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RICHMOND—Governor Ralph Northam has signed House Bill 2384, sponsored by Delegate Patrick Hope and Senate Bill 1295, sponsored by Senator Lionel Spruill, Sr., which will require all local school boards to develop and implement a comprehensive tobacco-free policy banning the use and distribution of any tobacco product or nicotine vapor product on a school bus, on school property, and at on-site and off-site school-sponsored activities. This legislation will be effective July 1, 2019.
“The recent and dramatic rise in youth smoking and vaping represents a serious public health crisis that requires our attention and action,” said Governor Northam. “We have a responsibility to prevent our children from being exposed to all types of tobacco or nicotine-containing products—as state senator, I led the successful, bipartisan effort to enact a statewide smoking ban in our bars and restaurants, and as governor I am proud to sign this legislation that will make Virginia schools and communities safer and healthier.”
Current law prohibits smoking on school buses and in school buildings, but does not address smoking on other school property, such as school grounds or school-sponsored events, or other types of tobacco products, such as electronic cigarettes. The United States Surgeon General and the Food and Drug Administration recently declared that e-cigarette use among high school students is an epidemic that is leading a new generation of young people to become addicted to nicotine.
“Tobacco products do not belong in schools or at school-sponsored events,” said Secretary of Health and Human Resources Daniel Carey, M.D. “This law will not only protect Virginia’s children from exposure to second-hand smoke, it will also help to establish a tobacco-free norm, allowing students to make better choices about their health when it comes to saying no to tobacco products outside of school.”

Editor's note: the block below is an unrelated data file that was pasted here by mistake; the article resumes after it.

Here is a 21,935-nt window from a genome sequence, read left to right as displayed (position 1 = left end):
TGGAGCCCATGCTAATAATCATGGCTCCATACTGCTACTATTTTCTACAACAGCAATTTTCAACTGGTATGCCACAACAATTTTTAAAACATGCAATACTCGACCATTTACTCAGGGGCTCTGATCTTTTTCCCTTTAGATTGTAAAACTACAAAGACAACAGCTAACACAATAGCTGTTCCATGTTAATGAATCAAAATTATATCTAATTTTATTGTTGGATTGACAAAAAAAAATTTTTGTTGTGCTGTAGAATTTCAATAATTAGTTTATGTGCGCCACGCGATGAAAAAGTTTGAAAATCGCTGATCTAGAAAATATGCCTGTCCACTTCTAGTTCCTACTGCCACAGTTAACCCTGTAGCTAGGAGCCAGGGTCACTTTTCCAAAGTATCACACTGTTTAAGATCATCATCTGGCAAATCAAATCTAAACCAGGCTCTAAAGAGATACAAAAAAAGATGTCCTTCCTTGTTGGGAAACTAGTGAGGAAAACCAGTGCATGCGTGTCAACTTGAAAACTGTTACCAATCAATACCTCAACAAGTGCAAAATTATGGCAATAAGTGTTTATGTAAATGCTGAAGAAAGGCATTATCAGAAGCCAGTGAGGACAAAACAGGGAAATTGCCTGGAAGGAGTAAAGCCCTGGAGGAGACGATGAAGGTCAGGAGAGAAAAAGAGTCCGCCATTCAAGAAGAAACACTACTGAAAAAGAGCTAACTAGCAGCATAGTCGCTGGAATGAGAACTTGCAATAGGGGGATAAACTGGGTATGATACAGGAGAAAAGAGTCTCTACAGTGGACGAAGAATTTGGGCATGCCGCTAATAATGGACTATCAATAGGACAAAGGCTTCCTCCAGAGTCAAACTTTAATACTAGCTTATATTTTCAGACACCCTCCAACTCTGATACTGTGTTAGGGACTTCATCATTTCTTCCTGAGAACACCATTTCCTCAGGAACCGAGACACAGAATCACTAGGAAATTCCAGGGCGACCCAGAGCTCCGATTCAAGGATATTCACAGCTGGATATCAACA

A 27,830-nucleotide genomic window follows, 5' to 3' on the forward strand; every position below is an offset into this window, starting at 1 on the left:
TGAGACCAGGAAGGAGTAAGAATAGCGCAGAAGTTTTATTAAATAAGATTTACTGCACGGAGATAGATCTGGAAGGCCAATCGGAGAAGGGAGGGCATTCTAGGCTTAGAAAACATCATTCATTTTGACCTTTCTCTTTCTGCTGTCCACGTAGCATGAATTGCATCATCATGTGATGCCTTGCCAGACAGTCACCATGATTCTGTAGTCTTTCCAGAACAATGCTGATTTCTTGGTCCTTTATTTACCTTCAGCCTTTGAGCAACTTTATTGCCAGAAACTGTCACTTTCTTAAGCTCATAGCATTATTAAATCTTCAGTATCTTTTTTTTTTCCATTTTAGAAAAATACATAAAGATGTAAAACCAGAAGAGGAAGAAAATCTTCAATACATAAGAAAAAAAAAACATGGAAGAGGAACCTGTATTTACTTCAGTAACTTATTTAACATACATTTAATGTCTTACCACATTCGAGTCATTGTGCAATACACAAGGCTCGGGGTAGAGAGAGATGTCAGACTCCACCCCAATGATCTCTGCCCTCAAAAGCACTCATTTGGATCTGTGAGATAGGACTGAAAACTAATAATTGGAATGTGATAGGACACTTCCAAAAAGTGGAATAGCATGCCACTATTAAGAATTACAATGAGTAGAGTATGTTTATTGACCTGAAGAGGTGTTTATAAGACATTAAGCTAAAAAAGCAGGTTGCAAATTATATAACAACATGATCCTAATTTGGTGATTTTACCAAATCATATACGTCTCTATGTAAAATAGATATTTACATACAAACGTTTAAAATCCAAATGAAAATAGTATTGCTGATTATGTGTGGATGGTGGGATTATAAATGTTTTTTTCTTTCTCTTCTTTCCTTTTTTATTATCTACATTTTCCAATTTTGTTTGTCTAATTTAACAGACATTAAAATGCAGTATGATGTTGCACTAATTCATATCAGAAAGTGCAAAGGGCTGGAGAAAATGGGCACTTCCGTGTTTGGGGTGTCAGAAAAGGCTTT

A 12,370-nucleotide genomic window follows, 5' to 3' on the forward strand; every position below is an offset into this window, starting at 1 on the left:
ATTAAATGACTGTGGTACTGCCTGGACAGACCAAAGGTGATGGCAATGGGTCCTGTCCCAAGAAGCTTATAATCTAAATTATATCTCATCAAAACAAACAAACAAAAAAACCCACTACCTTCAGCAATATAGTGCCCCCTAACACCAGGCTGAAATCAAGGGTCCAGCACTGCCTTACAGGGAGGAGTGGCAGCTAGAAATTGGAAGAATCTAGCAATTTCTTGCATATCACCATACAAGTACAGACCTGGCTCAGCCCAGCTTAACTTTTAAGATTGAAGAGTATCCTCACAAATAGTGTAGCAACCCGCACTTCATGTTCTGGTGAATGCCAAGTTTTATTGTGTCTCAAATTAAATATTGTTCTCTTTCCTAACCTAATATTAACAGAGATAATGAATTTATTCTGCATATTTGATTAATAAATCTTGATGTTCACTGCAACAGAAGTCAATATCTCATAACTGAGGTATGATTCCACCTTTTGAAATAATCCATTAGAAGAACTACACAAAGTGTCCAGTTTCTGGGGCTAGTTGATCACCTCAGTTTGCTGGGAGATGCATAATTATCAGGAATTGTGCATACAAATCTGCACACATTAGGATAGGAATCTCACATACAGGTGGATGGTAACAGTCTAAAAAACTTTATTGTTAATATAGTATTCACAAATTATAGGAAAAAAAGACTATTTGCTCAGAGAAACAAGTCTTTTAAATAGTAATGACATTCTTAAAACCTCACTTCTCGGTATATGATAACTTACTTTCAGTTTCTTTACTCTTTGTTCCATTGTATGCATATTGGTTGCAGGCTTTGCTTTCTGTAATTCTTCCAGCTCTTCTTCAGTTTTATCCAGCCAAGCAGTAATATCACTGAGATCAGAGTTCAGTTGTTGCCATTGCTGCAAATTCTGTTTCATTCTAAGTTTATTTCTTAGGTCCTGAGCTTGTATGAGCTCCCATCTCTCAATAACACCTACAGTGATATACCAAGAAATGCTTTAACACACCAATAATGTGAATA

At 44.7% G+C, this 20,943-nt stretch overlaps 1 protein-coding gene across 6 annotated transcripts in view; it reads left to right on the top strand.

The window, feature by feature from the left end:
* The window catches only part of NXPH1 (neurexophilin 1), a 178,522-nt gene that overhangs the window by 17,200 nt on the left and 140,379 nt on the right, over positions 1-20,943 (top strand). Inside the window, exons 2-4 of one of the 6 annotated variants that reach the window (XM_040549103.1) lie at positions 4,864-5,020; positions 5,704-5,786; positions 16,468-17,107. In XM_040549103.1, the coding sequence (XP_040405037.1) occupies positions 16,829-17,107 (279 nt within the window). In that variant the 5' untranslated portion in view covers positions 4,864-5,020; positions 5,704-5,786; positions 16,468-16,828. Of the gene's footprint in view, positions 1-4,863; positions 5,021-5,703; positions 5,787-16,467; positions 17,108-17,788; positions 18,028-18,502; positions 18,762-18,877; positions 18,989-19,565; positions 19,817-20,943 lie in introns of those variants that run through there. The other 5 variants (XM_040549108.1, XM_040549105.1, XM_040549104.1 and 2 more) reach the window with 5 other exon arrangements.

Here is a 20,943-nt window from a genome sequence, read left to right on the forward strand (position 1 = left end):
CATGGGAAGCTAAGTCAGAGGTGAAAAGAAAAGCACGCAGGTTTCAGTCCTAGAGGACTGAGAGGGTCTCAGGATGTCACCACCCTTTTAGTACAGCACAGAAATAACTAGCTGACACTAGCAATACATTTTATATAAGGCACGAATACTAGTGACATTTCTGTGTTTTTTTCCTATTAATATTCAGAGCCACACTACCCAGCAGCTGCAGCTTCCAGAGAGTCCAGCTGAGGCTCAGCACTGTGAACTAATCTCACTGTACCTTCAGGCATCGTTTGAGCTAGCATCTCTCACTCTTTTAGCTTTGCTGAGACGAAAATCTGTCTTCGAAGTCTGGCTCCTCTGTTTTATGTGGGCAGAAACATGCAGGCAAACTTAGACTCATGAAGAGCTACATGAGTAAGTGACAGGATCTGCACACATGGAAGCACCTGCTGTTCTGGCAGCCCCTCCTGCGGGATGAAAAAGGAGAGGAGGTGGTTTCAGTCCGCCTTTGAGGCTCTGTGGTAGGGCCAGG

Between 2017 and 2018, use of e-cigarettes among high school students in the United States increased 78 percent, from 11.7 percent to 20.8 percent. As of fall 2017, 152,366, or 11.8 percent of Virginia high school students, were using e-cigarettes—almost twice as many as the number of kids smoking traditional cigarettes.
“I am pleased to see this legislation pass,” said State Senator Lionel Spruill, Sr. “Studies have shown that tobacco and vape products can have a negative impact on the health and development of children and we need to do all we can to insure our students are not negatively affected by these products while on school grounds.”
“Virginia is making a commitment to a 100 percent tobacco-free environment for our students,” said Delegate Patrick Hope. “This is a comprehensive policy that will positively benefit students, school staff, and parents.”
The Virginia Foundation for Healthy Youth (VFHY)’s award-winning volunteer group for high school students, Y Street, has been working on this issue for more than four years as a part of its 24/7 campaign. As a former member of the VFHY Board of Trustees, Governor Northam kicked off the very first 24/7 tobacco-free schools event in 2015 when he was lieutenant governor. VFHY and Y Street will continue to serve as a partner and resource to schools after the bill becomes law, providing schools with free tobacco-free signage and a toolkit with model policy language, event announcements, and sample enforcement strategies.
“The overwhelming support this bill received from Governor Northam, our legislators, and stakeholders demonstrates the importance of keeping our learning environments healthy and free of addictive and harmful tobacco and nicotine products,” said VFHY Executive Director Marty Kilgore. “Youth e-cigarette use is a national public health epidemic and it’s critical that we protect the health of Virginia’s students.”
When Y Street began the 24/7 campaign, VFHY determined that only 20 of Virginia’s 132 school systems had voluntarily adopted comprehensive tobacco-free and e-cigarette-free policies. Through Y Street’s hard work reaching out to school administrators, superintendents, and local school boards over the last four years, the number of school systems voluntarily adopting these policies doubled to 40 as of February 2019.
“The Virginia Adult Tobacco Survey found overwhelming support for this type of legislation,” said State Health Commissioner Dr. M. Norman Oliver. “More than 84 percent of Virginians agree there should be a ban on all tobacco use on school grounds and at school events. More than 75 percent of smokers also agreed with this type of ban. While forty school districts in Virginia already have established this type of policy, the new law will expand protection to children in all of our public schools.”
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